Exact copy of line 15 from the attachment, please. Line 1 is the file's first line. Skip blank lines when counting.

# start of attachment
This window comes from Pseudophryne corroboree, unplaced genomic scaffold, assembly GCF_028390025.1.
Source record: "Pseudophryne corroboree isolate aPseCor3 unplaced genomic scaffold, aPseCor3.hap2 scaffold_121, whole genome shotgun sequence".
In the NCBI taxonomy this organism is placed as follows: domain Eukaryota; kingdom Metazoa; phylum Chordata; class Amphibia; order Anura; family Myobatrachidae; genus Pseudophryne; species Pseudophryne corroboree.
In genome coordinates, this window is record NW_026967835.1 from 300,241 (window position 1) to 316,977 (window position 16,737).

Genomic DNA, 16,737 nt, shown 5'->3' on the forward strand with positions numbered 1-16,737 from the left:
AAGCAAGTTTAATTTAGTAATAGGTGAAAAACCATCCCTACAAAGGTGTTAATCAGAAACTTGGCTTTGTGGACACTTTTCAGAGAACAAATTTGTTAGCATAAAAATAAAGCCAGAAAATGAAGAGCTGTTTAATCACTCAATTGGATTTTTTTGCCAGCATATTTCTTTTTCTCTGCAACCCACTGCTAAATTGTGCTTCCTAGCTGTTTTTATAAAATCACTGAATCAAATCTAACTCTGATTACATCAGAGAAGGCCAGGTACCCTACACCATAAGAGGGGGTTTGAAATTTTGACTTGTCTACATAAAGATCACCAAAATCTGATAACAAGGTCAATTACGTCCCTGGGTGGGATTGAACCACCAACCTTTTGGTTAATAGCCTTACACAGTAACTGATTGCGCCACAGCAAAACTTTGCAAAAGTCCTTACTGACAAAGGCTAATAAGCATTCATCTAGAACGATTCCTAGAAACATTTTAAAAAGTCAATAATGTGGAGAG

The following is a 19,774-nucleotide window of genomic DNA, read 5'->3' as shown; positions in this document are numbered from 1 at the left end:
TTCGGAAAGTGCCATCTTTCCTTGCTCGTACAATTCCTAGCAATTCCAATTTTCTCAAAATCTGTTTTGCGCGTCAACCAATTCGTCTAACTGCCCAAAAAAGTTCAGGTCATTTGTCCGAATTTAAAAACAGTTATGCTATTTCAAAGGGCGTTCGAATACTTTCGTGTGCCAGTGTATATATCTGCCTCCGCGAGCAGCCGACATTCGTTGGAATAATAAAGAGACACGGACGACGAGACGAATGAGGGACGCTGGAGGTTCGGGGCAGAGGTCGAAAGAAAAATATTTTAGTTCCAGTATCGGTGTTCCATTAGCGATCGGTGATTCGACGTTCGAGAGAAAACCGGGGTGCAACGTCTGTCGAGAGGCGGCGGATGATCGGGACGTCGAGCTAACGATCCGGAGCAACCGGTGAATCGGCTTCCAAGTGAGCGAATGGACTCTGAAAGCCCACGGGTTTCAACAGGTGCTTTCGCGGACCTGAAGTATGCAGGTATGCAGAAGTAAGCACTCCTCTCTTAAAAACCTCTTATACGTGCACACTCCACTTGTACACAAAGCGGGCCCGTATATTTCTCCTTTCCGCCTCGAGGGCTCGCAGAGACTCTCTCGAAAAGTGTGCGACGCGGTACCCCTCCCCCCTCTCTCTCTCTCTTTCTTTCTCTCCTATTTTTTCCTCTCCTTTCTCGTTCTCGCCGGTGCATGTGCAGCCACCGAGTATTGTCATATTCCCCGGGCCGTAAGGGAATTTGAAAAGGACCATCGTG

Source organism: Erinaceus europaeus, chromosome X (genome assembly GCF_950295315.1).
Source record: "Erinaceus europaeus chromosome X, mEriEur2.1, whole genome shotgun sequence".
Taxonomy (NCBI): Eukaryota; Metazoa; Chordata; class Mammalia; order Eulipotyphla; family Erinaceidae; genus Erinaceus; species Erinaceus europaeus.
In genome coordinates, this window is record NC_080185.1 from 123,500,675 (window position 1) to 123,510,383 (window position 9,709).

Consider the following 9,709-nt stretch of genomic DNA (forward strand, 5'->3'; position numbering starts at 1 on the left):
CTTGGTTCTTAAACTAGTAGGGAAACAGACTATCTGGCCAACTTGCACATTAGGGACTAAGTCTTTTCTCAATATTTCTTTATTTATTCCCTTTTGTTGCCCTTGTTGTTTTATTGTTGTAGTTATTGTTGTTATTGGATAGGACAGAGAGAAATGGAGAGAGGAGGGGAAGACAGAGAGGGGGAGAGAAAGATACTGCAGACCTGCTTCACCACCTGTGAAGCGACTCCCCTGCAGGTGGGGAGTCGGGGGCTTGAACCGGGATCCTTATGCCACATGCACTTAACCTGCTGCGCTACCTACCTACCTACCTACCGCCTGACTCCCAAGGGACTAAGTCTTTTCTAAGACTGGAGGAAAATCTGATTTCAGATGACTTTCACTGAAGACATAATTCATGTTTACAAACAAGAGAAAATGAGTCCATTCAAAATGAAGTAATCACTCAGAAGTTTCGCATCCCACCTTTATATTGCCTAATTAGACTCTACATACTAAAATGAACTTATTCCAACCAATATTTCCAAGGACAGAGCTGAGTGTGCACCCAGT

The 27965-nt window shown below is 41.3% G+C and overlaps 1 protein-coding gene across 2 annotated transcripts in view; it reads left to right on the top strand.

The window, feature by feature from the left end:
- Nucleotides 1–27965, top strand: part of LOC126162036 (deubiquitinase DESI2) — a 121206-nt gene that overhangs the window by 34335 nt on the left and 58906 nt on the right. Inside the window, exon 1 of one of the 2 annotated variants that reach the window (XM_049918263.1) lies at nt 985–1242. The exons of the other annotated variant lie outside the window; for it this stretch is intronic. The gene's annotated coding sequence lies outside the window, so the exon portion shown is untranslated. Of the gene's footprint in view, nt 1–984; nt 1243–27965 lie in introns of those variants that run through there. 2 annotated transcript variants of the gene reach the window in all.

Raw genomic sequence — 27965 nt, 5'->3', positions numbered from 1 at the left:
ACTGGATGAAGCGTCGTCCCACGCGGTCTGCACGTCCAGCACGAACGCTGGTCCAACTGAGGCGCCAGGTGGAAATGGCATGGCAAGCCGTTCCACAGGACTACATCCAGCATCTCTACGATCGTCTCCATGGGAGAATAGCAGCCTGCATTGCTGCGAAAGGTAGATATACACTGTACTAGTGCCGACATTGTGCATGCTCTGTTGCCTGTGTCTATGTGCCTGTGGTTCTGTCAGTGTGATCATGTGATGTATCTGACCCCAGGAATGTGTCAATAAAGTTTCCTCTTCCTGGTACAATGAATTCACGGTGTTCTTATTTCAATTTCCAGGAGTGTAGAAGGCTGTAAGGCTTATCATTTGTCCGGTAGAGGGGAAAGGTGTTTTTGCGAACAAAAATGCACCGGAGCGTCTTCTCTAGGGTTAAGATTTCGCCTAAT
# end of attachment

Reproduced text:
The 27965-nt window shown below is 41.3% G+C and overlaps 1 protein-coding gene across 2 annotated transcripts in view; it reads left to right on the top strand.